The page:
BEIJING – A Chinese real estate developer that is struggling under $310 billion in debt is promising to deliver 600,000 apartments this year, a newspaper reported Thursday, in a show of confidence it can avert collapse and resume normal business.

Evergrande Group has left financial markets guessing at its status since the developer warned in December it might run out of cash. Its struggle to avoid default alarmed investors, but Chinese officials say any financial impact can be contained.

Xu Jiayin, the Evergrande founder, announced the plans to deliver apartments at a Feb. 6 meeting with employees, the Securities Times reported. It said the company aims for monthly sales of 10 billion yuan ($1.6 billion) to make sure construction can be completed.

The report suggested Evergrande aims to carry on normal business, contrary to expectations among investors the company might be broken up or shut down.

The target of 600,000 apartments is comparable to deliveries in one of Evergrande’s busiest past years, the newspaper said.

Evergrande and some smaller developers are scrambling to comply with tighter limits on borrowing imposed in 2020 to rein in surging debt the ruling Communist Party worries is dangerously high.

Evergrande says it has 2.3 trillion yuan ($350 billion) in assets, but the company has struggled to turn that into cash to pay bondholders and other creditors.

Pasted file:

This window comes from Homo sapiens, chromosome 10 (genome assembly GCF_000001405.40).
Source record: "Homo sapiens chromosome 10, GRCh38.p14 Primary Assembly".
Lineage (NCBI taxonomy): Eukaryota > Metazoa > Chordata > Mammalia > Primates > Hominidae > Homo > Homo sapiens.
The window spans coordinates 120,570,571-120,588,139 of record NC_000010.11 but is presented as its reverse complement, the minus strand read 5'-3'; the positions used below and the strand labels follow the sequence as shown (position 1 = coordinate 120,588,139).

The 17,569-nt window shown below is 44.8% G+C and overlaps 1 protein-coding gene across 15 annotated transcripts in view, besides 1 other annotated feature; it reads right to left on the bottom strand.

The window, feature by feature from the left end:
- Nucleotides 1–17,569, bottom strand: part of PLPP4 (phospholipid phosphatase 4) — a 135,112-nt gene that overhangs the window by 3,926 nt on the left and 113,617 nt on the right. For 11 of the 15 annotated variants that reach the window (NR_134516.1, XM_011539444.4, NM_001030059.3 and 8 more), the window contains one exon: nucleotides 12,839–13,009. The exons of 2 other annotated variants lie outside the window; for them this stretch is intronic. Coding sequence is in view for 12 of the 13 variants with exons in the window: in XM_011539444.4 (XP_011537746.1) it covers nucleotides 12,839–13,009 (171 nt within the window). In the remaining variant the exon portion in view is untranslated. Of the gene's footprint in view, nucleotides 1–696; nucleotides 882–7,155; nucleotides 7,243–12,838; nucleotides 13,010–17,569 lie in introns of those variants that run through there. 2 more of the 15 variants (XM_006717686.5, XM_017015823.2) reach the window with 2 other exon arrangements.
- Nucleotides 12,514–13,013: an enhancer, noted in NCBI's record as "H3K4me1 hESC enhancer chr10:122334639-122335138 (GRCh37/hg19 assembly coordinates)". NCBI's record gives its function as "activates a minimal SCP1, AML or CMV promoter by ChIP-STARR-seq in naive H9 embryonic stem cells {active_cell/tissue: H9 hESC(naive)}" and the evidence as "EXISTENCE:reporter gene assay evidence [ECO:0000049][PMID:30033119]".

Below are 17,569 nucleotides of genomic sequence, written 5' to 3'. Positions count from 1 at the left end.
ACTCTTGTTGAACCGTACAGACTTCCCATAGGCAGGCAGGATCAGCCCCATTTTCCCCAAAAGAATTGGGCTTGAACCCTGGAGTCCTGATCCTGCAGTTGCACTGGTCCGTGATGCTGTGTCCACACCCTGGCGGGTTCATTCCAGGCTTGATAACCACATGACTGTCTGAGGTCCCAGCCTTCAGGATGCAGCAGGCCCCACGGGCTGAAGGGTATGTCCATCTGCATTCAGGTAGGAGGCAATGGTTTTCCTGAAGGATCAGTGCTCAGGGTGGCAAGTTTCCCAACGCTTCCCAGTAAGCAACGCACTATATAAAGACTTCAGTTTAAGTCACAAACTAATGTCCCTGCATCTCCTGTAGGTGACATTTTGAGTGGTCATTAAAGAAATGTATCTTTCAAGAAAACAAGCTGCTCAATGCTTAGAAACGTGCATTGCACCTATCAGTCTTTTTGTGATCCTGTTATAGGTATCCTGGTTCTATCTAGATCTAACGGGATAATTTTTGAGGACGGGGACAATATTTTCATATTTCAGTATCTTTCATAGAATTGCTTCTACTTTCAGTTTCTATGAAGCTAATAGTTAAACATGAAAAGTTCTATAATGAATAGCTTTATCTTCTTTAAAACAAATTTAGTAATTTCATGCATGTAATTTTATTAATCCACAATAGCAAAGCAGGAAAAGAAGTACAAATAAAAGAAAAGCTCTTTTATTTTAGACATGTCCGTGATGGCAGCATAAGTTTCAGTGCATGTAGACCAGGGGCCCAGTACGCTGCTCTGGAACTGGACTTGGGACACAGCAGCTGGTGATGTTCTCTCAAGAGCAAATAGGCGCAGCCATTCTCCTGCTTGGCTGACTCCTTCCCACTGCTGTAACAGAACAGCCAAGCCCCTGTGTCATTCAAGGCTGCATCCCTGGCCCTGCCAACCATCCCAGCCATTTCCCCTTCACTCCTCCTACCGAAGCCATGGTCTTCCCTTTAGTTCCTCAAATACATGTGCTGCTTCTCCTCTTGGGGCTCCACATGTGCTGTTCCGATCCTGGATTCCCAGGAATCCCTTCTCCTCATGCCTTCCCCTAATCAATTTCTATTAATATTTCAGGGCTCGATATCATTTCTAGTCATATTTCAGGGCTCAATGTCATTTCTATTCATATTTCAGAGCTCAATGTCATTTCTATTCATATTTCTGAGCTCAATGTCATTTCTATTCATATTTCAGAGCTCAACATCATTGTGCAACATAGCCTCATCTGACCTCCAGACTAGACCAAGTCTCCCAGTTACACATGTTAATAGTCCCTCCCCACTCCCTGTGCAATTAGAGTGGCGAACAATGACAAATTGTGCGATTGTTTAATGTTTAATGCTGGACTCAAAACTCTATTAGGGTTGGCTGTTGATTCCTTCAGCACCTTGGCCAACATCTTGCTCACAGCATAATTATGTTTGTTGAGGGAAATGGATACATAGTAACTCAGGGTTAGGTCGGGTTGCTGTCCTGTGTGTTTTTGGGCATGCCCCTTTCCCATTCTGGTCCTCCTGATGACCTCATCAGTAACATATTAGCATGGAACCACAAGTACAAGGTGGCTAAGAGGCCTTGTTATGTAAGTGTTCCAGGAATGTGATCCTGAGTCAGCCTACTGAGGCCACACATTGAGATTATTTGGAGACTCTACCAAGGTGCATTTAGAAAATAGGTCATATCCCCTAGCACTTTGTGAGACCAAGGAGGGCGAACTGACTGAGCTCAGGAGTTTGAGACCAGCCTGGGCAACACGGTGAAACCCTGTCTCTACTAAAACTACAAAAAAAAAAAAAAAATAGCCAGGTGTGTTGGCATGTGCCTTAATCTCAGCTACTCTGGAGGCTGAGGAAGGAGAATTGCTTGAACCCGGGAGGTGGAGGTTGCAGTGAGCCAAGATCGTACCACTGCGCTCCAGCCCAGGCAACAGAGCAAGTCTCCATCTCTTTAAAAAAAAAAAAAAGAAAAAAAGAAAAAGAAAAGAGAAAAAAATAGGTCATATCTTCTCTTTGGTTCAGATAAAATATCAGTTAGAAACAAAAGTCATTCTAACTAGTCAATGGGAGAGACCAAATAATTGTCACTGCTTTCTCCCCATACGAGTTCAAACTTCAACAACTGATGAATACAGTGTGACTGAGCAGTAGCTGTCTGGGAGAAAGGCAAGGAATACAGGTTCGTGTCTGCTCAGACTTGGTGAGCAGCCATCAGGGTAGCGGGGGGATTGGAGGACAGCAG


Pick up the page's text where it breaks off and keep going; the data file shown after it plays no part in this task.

The company had “almost no capital inflow” since September, Xu said. He previously has said potential buyers were put off by news reports about its financial struggle.

However, Xu ruled out a “fire sale” of assets at reduced prices, according to the Securities Times.

Evergrande has missed deadlines to pay interest on some bonds but made payments before a grace period expired and it was declared in default. Some bondholders can agree to be paid by receiving apartments.

Economists say Beijing’s priority is to ensure families receive apartments they already have paid for while avoiding a bailout that would send the wrong signal to companies that are under pressure to cut debt.

The government of Evergrande’s home province of Guangdong, adjacent to Hong Kong, sent officials to its headquarters in December to oversee risk management. Other provinces and cities have sent officials to local Evergrande operations.

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